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The University of Utah’s Institute for Clean and Secure Energy hosted its annual conference on development of oil shale and oil sands May 7 at the Rice-Eccles Stadium tower.
The Unconventional Fuels Conference focused on how computer modeling of unconventional fuel reservoirs impacts development and how economic and environmental factors could constrain development.
Oil shale and oil sands are unconventional sources for crude oil that require extensive processing to release liquid hydrocarbons for fuel. In March, the U.S. Department of the Interior ruled that 680,000 acres of federal land in the western United States would be made available for research and development of oil shale and oil sands technologies. Nearly 130,000 acres of this land are in Utah.
“Given the abundance of unconventional fuels such as oil shale and oil sands in Utah, the push for development of the state’s energy resources by Gov. [Gary] Herbert, and the concern of many over the implications of large-scale development, this conference serves as a valuable platform for conveying information about unconventional fuels development to the general public,” said conference organizer Jennifer Spinti, a research associate professor of chemical engineering at the University of Utah.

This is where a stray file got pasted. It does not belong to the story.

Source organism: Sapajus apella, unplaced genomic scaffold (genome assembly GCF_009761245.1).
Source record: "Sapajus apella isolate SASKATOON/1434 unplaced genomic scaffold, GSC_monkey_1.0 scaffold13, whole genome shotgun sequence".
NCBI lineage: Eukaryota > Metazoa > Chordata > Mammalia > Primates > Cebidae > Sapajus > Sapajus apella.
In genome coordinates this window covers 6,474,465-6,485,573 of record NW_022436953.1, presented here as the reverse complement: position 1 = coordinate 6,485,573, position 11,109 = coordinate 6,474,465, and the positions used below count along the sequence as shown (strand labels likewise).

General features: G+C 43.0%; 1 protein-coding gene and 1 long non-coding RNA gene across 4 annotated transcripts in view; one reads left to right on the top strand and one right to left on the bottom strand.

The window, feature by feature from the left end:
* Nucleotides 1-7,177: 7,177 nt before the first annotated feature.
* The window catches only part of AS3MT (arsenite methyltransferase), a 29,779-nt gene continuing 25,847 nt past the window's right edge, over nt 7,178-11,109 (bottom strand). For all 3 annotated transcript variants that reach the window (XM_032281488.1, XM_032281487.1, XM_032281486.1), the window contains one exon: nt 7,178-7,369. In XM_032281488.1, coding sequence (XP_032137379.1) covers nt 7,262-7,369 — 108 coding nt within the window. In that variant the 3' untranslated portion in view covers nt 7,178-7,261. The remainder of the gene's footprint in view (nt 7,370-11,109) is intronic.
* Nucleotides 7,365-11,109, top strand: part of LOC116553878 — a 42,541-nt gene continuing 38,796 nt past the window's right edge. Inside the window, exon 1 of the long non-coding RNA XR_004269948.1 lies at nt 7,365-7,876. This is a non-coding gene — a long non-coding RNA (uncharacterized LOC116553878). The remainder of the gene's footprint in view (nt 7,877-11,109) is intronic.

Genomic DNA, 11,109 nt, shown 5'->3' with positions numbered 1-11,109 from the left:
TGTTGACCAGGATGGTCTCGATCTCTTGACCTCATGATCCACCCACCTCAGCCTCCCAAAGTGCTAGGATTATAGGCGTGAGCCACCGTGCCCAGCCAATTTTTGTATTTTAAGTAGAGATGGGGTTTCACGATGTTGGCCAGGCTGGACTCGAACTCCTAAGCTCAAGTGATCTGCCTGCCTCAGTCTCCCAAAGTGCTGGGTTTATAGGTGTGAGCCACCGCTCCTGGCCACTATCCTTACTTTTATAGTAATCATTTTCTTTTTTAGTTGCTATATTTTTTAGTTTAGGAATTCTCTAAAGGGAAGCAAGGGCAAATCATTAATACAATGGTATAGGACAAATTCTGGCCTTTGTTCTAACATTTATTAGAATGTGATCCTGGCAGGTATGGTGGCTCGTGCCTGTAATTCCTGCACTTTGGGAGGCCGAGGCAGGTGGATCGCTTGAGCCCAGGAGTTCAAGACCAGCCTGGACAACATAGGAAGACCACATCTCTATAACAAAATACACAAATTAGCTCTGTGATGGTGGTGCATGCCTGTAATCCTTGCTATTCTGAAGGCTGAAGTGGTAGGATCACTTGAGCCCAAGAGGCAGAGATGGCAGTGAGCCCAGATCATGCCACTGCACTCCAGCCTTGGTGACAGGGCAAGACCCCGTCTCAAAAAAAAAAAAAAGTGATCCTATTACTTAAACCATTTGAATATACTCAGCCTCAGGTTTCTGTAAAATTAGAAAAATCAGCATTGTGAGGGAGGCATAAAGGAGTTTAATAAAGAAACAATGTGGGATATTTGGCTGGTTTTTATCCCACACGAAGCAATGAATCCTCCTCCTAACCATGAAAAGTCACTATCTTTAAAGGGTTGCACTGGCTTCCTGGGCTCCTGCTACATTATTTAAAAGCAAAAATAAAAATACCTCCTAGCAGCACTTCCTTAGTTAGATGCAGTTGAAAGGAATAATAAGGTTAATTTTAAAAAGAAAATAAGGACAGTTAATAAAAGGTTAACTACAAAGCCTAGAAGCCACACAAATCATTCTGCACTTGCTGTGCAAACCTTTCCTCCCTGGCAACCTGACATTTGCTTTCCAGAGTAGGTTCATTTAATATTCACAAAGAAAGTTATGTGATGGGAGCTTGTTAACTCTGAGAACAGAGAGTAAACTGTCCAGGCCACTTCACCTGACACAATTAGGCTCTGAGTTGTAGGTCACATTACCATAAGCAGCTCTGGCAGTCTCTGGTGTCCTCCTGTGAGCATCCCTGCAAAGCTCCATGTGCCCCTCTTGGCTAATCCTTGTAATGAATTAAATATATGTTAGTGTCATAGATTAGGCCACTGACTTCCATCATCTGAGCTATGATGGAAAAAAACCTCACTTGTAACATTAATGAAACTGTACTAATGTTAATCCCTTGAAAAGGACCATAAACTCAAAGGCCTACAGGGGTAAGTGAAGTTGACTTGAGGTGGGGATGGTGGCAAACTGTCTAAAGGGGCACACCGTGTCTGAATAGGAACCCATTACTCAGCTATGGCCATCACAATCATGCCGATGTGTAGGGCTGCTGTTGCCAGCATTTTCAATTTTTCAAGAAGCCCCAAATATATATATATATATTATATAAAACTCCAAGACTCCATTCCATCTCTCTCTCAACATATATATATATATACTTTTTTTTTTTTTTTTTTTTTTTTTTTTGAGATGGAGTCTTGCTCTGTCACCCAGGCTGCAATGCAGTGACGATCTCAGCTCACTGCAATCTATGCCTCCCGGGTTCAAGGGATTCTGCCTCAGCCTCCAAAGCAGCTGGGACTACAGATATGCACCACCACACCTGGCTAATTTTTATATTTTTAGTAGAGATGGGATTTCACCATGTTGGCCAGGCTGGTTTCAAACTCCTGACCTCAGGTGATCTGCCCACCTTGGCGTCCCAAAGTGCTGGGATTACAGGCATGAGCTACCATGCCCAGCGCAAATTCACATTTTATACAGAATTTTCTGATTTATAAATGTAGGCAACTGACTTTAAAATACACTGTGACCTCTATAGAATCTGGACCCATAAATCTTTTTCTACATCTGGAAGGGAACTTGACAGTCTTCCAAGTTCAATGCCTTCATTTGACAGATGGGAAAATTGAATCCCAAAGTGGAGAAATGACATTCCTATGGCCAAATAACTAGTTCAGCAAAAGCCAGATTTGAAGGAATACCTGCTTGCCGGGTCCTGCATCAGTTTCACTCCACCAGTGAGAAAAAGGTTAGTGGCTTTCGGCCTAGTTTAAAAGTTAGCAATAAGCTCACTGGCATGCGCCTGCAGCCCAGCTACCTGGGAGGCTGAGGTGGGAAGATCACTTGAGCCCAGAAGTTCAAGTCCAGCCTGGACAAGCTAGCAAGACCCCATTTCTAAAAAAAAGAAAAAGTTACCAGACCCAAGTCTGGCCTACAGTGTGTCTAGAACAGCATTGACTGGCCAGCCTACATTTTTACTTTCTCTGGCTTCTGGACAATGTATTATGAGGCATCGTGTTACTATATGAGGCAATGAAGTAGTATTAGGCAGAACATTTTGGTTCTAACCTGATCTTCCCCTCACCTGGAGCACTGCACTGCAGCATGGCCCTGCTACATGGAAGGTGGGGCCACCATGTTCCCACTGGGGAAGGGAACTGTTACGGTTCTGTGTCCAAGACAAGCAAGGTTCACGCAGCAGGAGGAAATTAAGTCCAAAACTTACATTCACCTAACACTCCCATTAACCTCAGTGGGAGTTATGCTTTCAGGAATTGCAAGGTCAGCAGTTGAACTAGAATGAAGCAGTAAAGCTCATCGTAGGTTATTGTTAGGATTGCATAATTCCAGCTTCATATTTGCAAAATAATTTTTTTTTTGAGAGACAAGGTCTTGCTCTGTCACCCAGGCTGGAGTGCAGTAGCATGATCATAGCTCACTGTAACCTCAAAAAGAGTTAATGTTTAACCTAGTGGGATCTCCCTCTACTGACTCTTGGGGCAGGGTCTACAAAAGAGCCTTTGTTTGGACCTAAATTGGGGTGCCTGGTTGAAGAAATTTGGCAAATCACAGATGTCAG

This year’s conference featured plenary speakers Juan Palma, Utah director of the federal Bureau of Land Management, and Pierre Allix, unconventional resources program manager at Total S.A., a French integrated oil and gas company.
Other speakers included Neil Pogorelsky, prinicipal economist with HDR Decision Economics and Anne Mariah Tapp, land and public policy fellow with the Grand Canyon Trust.
Now in its eighth year, the Unconventional Fuels Conference is supported by the Institute for Clean and Secure Energy through the U.S. Department of Energy.
The institute’s mission is education through interdisciplinary research on high-temperature fuel processing for energy generation, and related environmental, health, policy and performance issues.